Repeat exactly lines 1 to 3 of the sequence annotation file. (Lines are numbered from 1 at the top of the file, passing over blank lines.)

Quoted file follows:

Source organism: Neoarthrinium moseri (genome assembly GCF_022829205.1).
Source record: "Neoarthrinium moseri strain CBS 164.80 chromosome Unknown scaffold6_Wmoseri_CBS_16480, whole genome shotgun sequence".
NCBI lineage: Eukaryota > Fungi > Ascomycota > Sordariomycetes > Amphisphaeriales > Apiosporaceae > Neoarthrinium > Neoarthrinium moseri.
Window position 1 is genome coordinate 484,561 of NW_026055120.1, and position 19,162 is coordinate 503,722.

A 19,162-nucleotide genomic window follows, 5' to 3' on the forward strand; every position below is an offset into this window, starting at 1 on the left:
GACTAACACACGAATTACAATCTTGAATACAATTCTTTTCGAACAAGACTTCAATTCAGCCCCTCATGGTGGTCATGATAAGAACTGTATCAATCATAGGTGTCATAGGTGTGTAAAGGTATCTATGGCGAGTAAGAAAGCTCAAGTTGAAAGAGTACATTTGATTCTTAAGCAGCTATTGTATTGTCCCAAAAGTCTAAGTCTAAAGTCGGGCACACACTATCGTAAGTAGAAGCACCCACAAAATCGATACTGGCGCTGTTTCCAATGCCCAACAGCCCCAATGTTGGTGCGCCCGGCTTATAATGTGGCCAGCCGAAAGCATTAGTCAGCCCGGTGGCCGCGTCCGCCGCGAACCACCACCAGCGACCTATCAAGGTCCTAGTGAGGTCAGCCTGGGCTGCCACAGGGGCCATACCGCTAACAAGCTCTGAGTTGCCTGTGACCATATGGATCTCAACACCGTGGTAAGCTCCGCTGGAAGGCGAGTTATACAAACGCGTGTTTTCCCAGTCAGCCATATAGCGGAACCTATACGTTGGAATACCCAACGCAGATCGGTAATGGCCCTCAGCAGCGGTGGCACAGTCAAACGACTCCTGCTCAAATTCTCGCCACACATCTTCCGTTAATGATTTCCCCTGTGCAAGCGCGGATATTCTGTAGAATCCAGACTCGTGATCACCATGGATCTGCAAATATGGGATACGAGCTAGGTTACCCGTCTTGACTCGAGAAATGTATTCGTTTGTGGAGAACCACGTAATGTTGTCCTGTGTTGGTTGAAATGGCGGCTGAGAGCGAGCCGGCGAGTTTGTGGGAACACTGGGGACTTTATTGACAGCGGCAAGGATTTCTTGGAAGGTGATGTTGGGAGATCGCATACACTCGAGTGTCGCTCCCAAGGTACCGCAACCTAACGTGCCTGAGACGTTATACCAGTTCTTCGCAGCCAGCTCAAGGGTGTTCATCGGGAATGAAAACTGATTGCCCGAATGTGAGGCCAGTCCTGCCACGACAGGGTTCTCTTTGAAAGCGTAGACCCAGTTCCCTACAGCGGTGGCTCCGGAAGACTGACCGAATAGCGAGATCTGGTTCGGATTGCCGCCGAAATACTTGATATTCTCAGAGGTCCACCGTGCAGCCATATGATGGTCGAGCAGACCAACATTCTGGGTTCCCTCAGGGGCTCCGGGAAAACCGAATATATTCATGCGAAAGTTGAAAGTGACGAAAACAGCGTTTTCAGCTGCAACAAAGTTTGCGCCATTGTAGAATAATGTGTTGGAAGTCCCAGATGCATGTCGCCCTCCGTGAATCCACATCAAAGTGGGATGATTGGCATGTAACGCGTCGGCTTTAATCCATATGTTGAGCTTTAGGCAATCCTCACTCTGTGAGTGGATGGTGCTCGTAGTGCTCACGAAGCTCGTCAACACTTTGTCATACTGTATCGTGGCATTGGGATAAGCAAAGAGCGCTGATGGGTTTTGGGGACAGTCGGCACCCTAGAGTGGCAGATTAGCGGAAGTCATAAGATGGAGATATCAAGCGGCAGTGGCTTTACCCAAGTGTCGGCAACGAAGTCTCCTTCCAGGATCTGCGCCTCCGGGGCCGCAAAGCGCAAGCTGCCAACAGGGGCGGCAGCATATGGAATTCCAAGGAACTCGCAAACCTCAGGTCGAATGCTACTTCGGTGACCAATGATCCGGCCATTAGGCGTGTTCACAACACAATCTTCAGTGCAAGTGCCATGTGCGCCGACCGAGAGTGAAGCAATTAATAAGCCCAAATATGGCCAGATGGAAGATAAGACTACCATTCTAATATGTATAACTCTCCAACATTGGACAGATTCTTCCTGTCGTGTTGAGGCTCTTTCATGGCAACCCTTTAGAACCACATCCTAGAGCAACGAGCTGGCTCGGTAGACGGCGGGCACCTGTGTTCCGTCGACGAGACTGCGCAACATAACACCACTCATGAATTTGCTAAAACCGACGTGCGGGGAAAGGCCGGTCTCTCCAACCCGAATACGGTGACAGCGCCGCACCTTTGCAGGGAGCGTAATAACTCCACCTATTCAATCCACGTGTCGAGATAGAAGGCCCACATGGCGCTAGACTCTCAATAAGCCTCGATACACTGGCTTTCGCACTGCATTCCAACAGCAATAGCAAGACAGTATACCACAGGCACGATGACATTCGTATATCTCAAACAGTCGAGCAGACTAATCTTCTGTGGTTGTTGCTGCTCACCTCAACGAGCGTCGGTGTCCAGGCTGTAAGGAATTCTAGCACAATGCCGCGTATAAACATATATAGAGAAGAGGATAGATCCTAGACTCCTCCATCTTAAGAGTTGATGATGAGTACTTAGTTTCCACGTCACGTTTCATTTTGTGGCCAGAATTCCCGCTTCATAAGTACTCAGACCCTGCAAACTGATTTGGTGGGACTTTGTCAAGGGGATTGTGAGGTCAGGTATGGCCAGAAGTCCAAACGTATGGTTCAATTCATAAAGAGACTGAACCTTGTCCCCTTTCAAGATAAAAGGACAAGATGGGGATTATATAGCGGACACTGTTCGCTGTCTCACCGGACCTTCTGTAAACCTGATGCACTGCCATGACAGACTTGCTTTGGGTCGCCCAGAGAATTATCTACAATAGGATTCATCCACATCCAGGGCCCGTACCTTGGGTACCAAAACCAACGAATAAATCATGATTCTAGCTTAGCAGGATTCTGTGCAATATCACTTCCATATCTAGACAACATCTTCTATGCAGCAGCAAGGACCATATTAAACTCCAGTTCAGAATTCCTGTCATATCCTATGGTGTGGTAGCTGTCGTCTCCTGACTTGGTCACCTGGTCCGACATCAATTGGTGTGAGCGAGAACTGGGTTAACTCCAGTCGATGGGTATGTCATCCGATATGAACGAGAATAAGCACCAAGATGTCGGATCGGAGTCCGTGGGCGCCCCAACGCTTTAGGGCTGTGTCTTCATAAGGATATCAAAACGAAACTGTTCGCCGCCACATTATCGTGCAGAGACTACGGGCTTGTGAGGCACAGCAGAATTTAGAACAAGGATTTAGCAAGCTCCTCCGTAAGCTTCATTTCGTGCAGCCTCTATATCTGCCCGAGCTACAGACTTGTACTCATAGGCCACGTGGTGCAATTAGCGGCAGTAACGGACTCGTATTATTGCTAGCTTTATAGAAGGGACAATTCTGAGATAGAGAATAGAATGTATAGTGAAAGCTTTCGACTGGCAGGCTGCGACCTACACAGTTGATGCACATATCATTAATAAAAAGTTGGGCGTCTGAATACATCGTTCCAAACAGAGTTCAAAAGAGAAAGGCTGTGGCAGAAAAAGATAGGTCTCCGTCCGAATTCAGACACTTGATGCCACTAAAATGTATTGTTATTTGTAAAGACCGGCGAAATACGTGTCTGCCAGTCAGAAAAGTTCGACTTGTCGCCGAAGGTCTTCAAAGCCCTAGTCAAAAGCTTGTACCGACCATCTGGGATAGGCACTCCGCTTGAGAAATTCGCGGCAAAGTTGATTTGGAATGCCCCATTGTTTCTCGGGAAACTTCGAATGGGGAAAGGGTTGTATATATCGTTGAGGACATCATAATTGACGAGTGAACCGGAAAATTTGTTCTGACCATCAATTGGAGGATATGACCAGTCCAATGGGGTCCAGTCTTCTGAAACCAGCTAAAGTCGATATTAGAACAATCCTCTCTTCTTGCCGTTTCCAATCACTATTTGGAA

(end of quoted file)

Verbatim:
Source organism: Neoarthrinium moseri (genome assembly GCF_022829205.1).
Source record: "Neoarthrinium moseri strain CBS 164.80 chromosome Unknown scaffold6_Wmoseri_CBS_16480, whole genome shotgun sequence".
NCBI lineage: Eukaryota > Fungi > Ascomycota > Sordariomycetes > Amphisphaeriales > Apiosporaceae > Neoarthrinium > Neoarthrinium moseri.